Because both heroin and cocaine are central nervous system depressants, the combined effects of using them together can be too much for the body to handle. Together heroin and alcohol can affect a person’s breathing and heart rate, slowing both to dangerously low levels. These drug combinations can result in coma and death.

Mixing Heroin With Other Drugs

A number of other drugs can have negative effects when used with heroin. For example:

  • Methamphetamines (meth) and 3,4-methylenedioxymethamphetamine (MDMA or Ecstasy). Someone who takes heroin with meth or Ecstasy runs the risk of an overdose. These two drugs have many effects that counter those of heroin, potentially masking some of its effects. Often, this combination might lead to increased heroin dosing in an effort to feel the effects that are lessened by the simultaneous use of other drugs.
  • Gamma-hydroxybutyric acid (GHB). Taking GHB with heroin can result in profound nervous system depression to the point that it can cause death.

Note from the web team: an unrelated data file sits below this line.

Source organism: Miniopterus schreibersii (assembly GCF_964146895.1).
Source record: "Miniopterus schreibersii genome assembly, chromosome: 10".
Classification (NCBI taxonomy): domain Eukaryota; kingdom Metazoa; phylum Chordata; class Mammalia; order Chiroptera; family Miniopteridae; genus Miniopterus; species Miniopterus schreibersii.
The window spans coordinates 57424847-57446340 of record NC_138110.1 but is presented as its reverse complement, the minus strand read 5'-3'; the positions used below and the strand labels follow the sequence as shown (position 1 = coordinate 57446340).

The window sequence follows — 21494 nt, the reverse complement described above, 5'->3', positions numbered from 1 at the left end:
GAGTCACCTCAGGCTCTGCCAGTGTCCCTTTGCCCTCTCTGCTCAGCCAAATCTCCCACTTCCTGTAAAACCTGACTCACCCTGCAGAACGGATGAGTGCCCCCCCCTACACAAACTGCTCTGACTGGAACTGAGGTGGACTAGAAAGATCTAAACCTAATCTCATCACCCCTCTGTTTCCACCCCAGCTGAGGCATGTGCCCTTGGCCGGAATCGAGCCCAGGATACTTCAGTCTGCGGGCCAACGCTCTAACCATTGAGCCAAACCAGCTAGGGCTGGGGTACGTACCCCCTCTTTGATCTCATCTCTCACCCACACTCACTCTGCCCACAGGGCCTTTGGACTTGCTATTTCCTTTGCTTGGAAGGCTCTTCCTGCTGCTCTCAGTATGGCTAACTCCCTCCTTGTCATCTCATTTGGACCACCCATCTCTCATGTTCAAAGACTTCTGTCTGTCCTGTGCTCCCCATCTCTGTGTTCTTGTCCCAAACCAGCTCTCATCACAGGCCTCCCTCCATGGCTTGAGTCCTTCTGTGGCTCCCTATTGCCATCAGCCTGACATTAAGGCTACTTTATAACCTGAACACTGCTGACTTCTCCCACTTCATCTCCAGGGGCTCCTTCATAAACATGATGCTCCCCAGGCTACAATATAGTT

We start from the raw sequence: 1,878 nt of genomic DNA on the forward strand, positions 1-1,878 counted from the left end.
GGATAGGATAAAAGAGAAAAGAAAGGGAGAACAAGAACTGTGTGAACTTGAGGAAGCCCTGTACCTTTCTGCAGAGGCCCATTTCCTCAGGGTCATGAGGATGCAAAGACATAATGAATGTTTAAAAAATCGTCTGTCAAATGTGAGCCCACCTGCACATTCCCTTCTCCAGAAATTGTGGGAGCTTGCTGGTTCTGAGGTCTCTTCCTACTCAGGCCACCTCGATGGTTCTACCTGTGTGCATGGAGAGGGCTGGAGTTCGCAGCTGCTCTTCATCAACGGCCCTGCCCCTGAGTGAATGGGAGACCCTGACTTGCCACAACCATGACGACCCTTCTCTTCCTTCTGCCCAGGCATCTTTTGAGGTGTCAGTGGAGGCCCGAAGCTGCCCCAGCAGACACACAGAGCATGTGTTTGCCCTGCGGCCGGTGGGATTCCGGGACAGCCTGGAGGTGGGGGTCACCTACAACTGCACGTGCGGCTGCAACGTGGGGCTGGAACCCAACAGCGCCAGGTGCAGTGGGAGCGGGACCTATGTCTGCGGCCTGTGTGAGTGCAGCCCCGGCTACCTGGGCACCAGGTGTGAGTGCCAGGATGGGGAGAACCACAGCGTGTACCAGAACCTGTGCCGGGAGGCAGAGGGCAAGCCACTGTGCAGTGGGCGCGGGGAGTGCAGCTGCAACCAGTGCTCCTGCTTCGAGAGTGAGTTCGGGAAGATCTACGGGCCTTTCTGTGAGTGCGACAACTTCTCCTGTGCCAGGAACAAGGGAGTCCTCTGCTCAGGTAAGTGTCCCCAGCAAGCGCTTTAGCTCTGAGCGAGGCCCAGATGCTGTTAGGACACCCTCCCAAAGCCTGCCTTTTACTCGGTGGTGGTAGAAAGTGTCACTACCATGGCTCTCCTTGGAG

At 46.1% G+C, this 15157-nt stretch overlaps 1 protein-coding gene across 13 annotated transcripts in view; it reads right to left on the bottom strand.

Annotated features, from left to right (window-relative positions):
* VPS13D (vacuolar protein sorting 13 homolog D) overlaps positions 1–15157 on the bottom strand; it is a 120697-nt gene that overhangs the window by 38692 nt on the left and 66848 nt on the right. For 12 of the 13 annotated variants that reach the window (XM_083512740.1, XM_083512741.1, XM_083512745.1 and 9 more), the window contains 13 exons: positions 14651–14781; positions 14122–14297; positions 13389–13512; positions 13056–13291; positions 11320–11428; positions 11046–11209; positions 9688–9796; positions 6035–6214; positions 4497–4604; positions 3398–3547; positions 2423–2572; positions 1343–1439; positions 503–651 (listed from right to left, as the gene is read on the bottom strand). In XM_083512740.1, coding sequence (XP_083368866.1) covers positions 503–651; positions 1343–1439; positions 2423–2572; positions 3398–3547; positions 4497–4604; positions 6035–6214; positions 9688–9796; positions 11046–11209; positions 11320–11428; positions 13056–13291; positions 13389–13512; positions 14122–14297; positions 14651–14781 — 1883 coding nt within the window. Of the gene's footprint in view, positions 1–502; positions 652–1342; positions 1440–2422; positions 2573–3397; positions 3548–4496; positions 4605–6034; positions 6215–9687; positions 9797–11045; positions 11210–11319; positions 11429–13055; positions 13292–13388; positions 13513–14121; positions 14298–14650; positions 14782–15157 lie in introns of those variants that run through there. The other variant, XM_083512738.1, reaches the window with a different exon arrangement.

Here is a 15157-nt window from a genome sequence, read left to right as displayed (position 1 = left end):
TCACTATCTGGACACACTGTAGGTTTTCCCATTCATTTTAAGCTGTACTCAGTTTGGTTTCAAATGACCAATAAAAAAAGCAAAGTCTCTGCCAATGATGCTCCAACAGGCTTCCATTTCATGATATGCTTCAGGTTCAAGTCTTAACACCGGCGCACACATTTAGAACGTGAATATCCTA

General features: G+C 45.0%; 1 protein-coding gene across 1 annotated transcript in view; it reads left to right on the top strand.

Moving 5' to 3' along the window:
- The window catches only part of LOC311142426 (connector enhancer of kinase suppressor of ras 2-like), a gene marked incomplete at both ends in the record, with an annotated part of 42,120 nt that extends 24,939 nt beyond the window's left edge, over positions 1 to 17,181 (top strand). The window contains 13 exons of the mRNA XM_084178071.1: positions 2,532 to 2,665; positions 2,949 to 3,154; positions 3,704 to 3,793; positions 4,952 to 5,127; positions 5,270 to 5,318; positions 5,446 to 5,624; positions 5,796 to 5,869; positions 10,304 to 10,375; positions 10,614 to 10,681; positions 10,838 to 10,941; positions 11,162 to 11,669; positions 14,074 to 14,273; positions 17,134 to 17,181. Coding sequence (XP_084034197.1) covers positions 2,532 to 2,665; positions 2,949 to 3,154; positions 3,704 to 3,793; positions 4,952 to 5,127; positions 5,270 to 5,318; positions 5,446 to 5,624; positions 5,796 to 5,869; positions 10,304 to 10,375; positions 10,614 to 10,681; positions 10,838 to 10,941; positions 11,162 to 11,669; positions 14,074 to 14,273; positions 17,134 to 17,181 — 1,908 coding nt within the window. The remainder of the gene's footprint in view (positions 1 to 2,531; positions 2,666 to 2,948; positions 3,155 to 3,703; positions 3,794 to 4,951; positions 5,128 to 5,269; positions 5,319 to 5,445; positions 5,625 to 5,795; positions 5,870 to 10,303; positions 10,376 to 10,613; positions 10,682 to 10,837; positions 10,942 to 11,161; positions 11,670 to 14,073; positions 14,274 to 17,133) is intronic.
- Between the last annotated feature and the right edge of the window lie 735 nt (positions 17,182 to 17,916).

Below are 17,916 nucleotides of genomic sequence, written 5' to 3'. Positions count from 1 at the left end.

• Fentanyl. Fentanyl or any other opioid painkiller (such as hydrocodone and oxycodone) can amplify the opioid effects in a person’s system. This combination can strengthen the severity of a number of opioid side effects, including nausea, confusion, and respiratory depression, hastening the onset of breathing problems and putting the user at risk of slipping into a coma.

Treatment for Addiction to Heroin and Other Drugs

Inpatient therapy for Heroin addictionPeople who are researching treatment centers should look for a facility with certified mental health professionals and experience in treating poly-drug addictions. There are many recovery options when looking to get sober, and what works best for one person might not be best for another. It all depends on individual needs. Different types of treatment programs include: